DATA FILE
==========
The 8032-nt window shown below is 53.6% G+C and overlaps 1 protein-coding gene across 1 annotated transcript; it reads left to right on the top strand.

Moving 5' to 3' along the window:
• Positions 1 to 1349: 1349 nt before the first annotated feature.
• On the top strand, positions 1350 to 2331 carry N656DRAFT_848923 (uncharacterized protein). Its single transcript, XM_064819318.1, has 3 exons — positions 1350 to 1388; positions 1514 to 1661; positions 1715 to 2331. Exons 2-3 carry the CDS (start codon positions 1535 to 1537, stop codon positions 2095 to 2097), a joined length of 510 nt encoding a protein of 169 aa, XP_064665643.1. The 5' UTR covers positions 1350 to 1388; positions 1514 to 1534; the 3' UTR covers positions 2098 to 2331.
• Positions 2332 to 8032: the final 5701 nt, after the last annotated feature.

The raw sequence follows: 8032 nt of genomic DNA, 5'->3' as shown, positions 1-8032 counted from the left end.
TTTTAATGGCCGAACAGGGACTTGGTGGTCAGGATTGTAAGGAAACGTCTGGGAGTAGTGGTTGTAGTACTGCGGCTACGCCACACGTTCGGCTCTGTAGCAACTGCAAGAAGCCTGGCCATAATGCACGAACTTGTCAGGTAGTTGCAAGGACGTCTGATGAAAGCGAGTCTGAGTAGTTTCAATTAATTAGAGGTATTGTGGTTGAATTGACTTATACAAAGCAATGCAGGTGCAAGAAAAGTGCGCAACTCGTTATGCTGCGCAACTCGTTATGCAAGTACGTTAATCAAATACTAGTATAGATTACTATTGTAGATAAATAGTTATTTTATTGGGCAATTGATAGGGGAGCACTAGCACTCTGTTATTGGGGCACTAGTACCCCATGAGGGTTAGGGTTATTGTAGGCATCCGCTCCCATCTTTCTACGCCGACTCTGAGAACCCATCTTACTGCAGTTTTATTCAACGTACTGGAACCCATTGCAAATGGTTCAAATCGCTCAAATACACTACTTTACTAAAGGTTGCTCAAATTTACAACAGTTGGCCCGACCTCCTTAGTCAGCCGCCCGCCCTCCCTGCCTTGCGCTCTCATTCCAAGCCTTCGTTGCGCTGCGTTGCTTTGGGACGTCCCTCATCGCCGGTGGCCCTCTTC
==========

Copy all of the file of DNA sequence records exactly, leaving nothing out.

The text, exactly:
The 8032-nt window shown below is 53.6% G+C and overlaps 1 protein-coding gene across 1 annotated transcript; it reads left to right on the top strand.

Moving 5' to 3' along the window:
• Positions 1 to 1349: 1349 nt before the first annotated feature.
• On the top strand, positions 1350 to 2331 carry N656DRAFT_848923 (uncharacterized protein). Its single transcript, XM_064819318.1, has 3 exons — positions 1350 to 1388; positions 1514 to 1661; positions 1715 to 2331. Exons 2-3 carry the CDS (start codon positions 1535 to 1537, stop codon positions 2095 to 2097), a joined length of 510 nt encoding a protein of 169 aa, XP_064665643.1. The 5' UTR covers positions 1350 to 1388; positions 1514 to 1534; the 3' UTR covers positions 2098 to 2331.
• Positions 2332 to 8032: the final 5701 nt, after the last annotated feature.

The raw sequence follows: 8032 nt of genomic DNA, 5'->3' as shown, positions 1-8032 counted from the left end.
TTTTAATGGCCGAACAGGGACTTGGTGGTCAGGATTGTAAGGAAACGTCTGGGAGTAGTGGTTGTAGTACTGCGGCTACGCCACACGTTCGGCTCTGTAGCAACTGCAAGAAGCCTGGCCATAATGCACGAACTTGTCAGGTAGTTGCAAGGACGTCTGATGAAAGCGAGTCTGAGTAGTTTCAATTAATTAGAGGTATTGTGGTTGAATTGACTTATACAAAGCAATGCAGGTGCAAGAAAAGTGCGCAACTCGTTATGCTGCGCAACTCGTTATGCAAGTACGTTAATCAAATACTAGTATAGATTACTATTGTAGATAAATAGTTATTTTATTGGGCAATTGATAGGGGAGCACTAGCACTCTGTTATTGGGGCACTAGTACCCCATGAGGGTTAGGGTTATTGTAGGCATCCGCTCCCATCTTTCTACGCCGACTCTGAGAACCCATCTTACTGCAGTTTTATTCAACGTACTGGAACCCATTGCAAATGGTTCAAATCGCTCAAATACACTACTTTACTAAAGGTTGCTCAAATTTACAACAGTTGGCCCGACCTCCTTAGTCAGCCGCCCGCCCTCCCTGCCTTGCGCTCTCATTCCAAGCCTTCGTTGCGCTGCGTTGCTTTGGGACGTCCCTCATCGCCGGTGGCCCTCTTC